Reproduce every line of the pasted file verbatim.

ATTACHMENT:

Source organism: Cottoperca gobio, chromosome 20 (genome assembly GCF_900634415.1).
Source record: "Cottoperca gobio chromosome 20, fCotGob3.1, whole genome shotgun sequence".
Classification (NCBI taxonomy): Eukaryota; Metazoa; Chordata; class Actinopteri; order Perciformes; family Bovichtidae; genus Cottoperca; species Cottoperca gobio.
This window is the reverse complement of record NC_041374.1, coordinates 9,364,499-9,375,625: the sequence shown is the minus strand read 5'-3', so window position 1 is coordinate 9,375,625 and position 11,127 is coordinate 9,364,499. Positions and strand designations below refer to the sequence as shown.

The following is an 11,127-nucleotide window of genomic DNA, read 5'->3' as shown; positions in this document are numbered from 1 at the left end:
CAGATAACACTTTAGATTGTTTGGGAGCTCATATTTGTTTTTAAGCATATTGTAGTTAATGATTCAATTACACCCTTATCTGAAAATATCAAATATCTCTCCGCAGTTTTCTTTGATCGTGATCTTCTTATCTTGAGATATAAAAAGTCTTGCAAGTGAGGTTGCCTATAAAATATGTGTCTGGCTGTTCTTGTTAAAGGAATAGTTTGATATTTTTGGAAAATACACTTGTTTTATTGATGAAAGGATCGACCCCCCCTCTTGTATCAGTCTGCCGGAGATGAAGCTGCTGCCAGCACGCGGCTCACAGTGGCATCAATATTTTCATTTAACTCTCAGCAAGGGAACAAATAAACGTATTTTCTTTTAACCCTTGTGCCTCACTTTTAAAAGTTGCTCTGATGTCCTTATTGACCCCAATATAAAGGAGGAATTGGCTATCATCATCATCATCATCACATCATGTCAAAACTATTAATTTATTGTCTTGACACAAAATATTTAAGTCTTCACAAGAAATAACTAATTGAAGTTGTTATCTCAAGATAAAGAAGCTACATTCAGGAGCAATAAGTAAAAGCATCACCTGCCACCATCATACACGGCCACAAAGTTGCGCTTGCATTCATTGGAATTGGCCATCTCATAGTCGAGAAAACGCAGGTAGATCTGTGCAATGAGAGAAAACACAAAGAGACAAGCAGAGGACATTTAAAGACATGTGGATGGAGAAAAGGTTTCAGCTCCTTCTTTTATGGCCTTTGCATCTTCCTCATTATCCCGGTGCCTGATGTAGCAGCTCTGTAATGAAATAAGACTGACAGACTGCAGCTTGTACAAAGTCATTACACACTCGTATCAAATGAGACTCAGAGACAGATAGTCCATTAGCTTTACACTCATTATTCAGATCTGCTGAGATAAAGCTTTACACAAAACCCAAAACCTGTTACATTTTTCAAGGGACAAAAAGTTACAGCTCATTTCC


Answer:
Source organism: Cottoperca gobio, chromosome 20 (genome assembly GCF_900634415.1).
Source record: "Cottoperca gobio chromosome 20, fCotGob3.1, whole genome shotgun sequence".
Classification (NCBI taxonomy): Eukaryota; Metazoa; Chordata; class Actinopteri; order Perciformes; family Bovichtidae; genus Cottoperca; species Cottoperca gobio.
This window is the reverse complement of record NC_041374.1, coordinates 9,364,499-9,375,625: the sequence shown is the minus strand read 5'-3', so window position 1 is coordinate 9,375,625 and position 11,127 is coordinate 9,364,499. Positions and strand designations below refer to the sequence as shown.

The following is an 11,127-nucleotide window of genomic DNA, read 5'->3' as shown; positions in this document are numbered from 1 at the left end:
CAGATAACACTTTAGATTGTTTGGGAGCTCATATTTGTTTTTAAGCATATTGTAGTTAATGATTCAATTACACCCTTATCTGAAAATATCAAATATCTCTCCGCAGTTTTCTTTGATCGTGATCTTCTTATCTTGAGATATAAAAAGTCTTGCAAGTGAGGTTGCCTATAAAATATGTGTCTGGCTGTTCTTGTTAAAGGAATAGTTTGATATTTTTGGAAAATACACTTGTTTTATTGATGAAAGGATCGACCCCCCCTCTTGTATCAGTCTGCCGGAGATGAAGCTGCTGCCAGCACGCGGCTCACAGTGGCATCAATATTTTCATTTAACTCTCAGCAAGGGAACAAATAAACGTATTTTCTTTTAACCCTTGTGCCTCACTTTTAAAAGTTGCTCTGATGTCCTTATTGACCCCAATATAAAGGAGGAATTGGCTATCATCATCATCATCATCACATCATGTCAAAACTATTAATTTATTGTCTTGACACAAAATATTTAAGTCTTCACAAGAAATAACTAATTGAAGTTGTTATCTCAAGATAAAGAAGCTACATTCAGGAGCAATAAGTAAAAGCATCACCTGCCACCATCATACACGGCCACAAAGTTGCGCTTGCATTCATTGGAATTGGCCATCTCATAGTCGAGAAAACGCAGGTAGATCTGTGCAATGAGAGAAAACACAAAGAGACAAGCAGAGGACATTTAAAGACATGTGGATGGAGAAAAGGTTTCAGCTCCTTCTTTTATGGCCTTTGCATCTTCCTCATTATCCCGGTGCCTGATGTAGCAGCTCTGTAATGAAATAAGACTGACAGACTGCAGCTTGTACAAAGTCATTACACACTCGTATCAAATGAGACTCAGAGACAGATAGTCCATTAGCTTTACACTCATTATTCAGATCTGCTGAGATAAAGCTTTACACAAAACCCAAAACCTGTTACATTTTTCAAGGGACAAAAAGTTACAGCTCATTTCC